Amazingly the 50+ people were able to converge on their three primary concerns and were unanimous with their first concern – “What would happen to our culture, if we are acquired?” thanks to a technique called Nominal Group Technique. And were able to do it within 15 minutes. This is a technique that I’ve had the opportunity to use repeatedly in groups, as small as 8 people to as big as 55, – to get rapid convergence – often from a standing start – of even what the key problems were that we needed to solve and what are the top 3 or 5 things to do to solve them. The technique requires that I write a whole another blog post dedicated to it to explain the manner in which we’ve used it, adapting it for different groups not just across countries but across age groups, and different socio-economic backgrounds. This morning I read about the a technique called Indaba, that was used at the recent climate conference (COP21) to get nearly 200 nations to sign-off to a binding agreement.

Negotiations are difficult by nature. Managing negotiations between 195 countries in order to arrive at a legally binding agreement, on the other hand, is nearly impossible. This was the problem that United Nations officials faced over two weeks at this month’s climate-change summit in Paris. To solve it, they brought in a unique management strategy.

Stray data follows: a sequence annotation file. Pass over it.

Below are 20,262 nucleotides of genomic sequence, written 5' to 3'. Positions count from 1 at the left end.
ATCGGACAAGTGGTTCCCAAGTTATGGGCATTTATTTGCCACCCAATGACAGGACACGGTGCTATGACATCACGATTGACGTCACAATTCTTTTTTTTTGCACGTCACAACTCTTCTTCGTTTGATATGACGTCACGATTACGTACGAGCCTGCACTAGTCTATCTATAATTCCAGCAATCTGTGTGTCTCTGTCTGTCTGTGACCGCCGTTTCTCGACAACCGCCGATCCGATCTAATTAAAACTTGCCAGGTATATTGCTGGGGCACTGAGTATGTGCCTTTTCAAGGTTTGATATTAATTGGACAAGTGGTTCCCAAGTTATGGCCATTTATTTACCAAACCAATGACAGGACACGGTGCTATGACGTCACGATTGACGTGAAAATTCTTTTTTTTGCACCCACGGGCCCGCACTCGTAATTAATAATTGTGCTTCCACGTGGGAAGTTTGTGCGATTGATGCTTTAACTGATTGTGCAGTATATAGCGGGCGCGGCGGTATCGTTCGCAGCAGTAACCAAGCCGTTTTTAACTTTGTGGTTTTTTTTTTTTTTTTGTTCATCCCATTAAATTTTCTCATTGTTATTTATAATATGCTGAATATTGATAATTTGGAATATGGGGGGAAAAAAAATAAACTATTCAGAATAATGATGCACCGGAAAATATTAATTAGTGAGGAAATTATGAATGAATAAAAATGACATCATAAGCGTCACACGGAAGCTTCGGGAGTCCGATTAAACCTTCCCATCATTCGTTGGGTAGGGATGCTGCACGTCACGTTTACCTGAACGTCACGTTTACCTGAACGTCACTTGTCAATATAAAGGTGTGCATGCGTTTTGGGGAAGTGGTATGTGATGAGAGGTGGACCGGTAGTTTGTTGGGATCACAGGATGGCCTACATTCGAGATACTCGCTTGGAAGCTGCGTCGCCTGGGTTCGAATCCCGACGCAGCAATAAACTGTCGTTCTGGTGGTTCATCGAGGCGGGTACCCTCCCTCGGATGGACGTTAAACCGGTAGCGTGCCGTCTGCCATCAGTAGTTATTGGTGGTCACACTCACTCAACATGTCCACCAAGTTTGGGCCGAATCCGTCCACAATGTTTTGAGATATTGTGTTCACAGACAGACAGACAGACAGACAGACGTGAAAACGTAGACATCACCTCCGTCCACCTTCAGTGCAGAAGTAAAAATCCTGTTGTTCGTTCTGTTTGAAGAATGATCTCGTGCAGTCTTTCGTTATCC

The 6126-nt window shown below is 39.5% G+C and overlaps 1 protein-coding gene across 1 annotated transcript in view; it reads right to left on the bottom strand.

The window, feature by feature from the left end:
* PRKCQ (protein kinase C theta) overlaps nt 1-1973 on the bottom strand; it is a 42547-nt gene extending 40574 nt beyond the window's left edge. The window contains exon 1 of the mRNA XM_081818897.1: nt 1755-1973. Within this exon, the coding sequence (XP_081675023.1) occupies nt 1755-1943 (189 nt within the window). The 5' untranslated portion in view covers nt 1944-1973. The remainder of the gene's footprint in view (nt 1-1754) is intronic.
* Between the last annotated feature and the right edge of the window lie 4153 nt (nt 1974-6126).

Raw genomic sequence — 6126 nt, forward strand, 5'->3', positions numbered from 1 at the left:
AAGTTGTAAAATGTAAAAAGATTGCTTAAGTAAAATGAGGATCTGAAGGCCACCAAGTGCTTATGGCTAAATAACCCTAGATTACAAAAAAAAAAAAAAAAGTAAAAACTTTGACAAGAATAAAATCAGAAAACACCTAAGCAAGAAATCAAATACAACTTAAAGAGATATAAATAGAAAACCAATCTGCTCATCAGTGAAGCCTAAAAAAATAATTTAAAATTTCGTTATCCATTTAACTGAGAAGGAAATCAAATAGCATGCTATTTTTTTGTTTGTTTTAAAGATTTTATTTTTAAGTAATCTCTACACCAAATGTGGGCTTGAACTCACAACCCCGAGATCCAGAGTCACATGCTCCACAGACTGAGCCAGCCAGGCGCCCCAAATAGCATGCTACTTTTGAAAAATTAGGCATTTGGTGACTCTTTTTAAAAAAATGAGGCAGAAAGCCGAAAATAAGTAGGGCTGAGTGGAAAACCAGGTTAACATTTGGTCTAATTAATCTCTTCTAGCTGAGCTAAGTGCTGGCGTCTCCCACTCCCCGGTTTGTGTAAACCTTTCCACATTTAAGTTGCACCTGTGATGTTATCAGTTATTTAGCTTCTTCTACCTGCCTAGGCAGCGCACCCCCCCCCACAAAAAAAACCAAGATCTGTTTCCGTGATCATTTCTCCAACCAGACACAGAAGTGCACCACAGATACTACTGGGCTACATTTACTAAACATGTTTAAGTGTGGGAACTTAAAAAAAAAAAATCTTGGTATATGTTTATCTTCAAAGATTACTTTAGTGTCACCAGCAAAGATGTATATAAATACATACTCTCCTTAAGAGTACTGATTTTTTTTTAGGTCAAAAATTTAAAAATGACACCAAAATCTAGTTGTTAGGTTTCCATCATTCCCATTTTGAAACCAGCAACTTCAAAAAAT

The trick to getting through an over-complicated negotiation comes from the Zulu and Xhosa people of southern Africa. It’s called an “indaba” (pronounced IN-DAR-BAH), and is used to simplify discussions between many parties. Read the full article here.

If you reckoned negotiating with one party was hard, be it with an employee wanting to leave or customer or partner wanting more for less, negotiating with more than one party is incredibly more complicated. Luckily there are proven techniques that can help you do so successfully. It would be good to get acquainted with them, well before you’ll actually need to use them. Better yet, try ’em out today!